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OPINION: Hamilton right to be angry, but new law not necessary

August 22, 2018 Brooklyn Daily Eagle
State Sen. Jesse Hamilton (at podium) says recent 911 calls reporting African-Americans “are acts of intimidation.” Photo courtesy of State Sen. Jesse Hamilton’s campaign
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No one can blame state Sen. Jesse Hamilton for being angry.

A Brooklyn woman who appears to be a few fries short of a Happy Meal called 911 earlier this month because the senator, who is running for reelection, was handing out campaign literature to potential voters outside the Prospect Park station of the Q subway line in Prospect-Lefferts Gardens.

The caller, who said she is a supporter of President Donald Trump, told Hamilton he gives too much support to undocumented immigrants. She added that she objected to his speaking against the president, before allegedly calling 911.

Hamilton plans to introduce legislation to increase the criminal penalties against people who file false police reports or call 911 for frivolous reasons. The senator, who is black, said what the woman did was a hate crime: “Living while black is not a crime. But making a false report, especially motivated by hate, should be. Our laws should recognize that false reports with hateful intent can have deadly consequences,” he said.

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There are two problems with his proposal. First, it is already a crime to knowingly make a false report to 911. This wastes the time of police, firefighters and other emergency responders. His law would require the courts to judge the motivation of the caller in order to increase the penalty.

In this case, the fact that the caller remained and spoke with the police leads us to believe that the woman actually believed this was a 911 emergency. Fortunately, police from the 71st Precinct arrived at the scene and patiently explained to her that Hamilton had done nothing illegal. No arrests were made.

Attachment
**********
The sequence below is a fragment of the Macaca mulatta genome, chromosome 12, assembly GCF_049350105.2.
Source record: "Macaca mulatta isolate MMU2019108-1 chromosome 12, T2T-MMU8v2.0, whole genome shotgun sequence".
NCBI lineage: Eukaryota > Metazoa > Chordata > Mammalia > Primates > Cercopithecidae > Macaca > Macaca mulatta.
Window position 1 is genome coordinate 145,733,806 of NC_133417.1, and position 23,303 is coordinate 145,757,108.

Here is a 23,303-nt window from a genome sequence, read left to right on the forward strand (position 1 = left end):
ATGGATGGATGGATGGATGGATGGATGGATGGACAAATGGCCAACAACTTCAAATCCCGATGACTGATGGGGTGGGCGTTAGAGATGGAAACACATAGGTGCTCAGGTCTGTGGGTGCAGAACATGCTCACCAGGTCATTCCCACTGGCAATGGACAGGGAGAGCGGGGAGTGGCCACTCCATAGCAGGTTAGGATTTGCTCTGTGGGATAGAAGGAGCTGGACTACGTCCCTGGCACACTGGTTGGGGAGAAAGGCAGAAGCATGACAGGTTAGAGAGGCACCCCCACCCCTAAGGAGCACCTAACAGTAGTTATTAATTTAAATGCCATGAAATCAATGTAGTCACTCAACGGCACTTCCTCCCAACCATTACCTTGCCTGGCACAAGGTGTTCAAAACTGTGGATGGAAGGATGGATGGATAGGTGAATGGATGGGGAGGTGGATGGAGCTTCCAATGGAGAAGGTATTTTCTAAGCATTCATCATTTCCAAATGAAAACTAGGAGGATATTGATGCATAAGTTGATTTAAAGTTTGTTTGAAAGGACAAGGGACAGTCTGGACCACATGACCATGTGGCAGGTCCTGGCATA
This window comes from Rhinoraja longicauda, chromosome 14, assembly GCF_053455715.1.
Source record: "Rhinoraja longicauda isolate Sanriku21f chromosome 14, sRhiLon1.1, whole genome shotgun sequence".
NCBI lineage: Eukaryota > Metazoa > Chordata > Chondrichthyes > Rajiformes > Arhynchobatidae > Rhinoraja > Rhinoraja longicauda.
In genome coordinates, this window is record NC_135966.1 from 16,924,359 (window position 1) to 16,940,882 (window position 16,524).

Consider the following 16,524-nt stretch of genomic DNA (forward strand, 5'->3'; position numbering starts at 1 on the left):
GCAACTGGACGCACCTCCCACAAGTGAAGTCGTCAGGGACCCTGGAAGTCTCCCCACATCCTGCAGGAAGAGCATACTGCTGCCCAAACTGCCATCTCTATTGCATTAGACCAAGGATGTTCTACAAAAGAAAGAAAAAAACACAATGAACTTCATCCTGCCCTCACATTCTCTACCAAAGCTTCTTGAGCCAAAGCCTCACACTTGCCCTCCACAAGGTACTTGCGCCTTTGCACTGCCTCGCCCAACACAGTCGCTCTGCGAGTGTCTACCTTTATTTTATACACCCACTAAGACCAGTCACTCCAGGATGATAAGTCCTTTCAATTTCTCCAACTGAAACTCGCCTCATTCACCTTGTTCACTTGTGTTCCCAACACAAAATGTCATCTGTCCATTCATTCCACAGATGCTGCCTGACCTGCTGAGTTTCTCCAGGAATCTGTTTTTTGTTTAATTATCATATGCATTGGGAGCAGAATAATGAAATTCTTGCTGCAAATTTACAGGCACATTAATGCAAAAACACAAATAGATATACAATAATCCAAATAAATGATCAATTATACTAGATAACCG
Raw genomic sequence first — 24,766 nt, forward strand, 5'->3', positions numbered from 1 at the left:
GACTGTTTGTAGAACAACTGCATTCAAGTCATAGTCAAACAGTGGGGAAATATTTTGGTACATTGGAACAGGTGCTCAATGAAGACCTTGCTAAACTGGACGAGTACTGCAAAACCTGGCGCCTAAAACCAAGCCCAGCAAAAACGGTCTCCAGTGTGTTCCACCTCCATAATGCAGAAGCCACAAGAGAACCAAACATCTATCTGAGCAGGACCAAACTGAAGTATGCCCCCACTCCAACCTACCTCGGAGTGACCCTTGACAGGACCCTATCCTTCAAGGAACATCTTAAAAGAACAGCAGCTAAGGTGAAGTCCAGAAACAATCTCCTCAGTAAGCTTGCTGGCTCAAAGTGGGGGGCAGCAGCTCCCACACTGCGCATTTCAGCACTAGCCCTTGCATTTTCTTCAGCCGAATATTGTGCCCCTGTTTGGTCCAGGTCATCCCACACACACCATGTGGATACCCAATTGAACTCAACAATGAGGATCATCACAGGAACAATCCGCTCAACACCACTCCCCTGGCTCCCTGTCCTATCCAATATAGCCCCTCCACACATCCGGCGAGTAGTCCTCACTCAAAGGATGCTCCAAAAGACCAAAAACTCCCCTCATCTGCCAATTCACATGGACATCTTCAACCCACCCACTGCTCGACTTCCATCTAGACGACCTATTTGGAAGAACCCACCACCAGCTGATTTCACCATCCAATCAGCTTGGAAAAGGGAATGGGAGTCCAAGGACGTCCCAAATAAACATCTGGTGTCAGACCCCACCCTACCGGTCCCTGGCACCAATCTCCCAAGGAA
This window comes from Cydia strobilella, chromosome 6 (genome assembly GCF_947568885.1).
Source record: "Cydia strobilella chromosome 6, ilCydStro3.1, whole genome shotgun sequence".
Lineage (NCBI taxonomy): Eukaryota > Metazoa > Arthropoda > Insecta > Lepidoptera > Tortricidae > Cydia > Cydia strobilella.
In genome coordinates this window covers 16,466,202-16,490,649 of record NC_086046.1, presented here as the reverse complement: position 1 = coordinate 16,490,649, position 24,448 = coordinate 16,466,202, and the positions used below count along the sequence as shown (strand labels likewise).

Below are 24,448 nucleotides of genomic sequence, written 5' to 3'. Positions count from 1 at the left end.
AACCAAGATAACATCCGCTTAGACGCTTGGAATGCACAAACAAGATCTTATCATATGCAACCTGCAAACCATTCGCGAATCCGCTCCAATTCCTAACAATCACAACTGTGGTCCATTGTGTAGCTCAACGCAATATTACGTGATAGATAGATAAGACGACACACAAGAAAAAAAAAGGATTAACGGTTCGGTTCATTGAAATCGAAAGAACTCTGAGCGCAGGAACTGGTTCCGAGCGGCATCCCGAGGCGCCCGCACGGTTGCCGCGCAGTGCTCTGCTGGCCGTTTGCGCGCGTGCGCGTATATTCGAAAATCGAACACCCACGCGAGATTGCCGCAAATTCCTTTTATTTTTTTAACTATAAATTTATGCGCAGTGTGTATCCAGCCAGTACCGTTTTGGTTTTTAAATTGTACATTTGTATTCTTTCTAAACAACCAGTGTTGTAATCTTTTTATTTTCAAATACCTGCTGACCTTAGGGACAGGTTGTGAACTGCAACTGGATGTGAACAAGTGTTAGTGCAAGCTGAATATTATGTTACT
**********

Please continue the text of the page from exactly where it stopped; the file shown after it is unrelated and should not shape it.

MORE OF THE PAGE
Second, calling this a “hate crime” waters down the seriousness of hate-crime legislation which is intended to address the vilest of acts.

The 911 call is just one of a growing pattern of incidents in which police were called to investigate African-Americans who are simply going about their daily business. The most famous of these was the arrest in April of two black men who refused leave a Starbucks in Philadelphia.

“People of color should be able to wait for a friend at a coffee shop in peace. That’s not an emergency at a Philadelphia Starbucks for 911. People of color should be able to knock on doors and hand out campaign lit in peace. That’s not an emergency for 911,” Hamilton said.

The two men arrested at the Philadelphia Starbucks settled for a symbolic $1 each and a promise from officials to set up a $200,000 program for young managers. “We thought long and hard about it and we feel like this is the best way to see that change that we want to see,” they said.

—Jack Ryan

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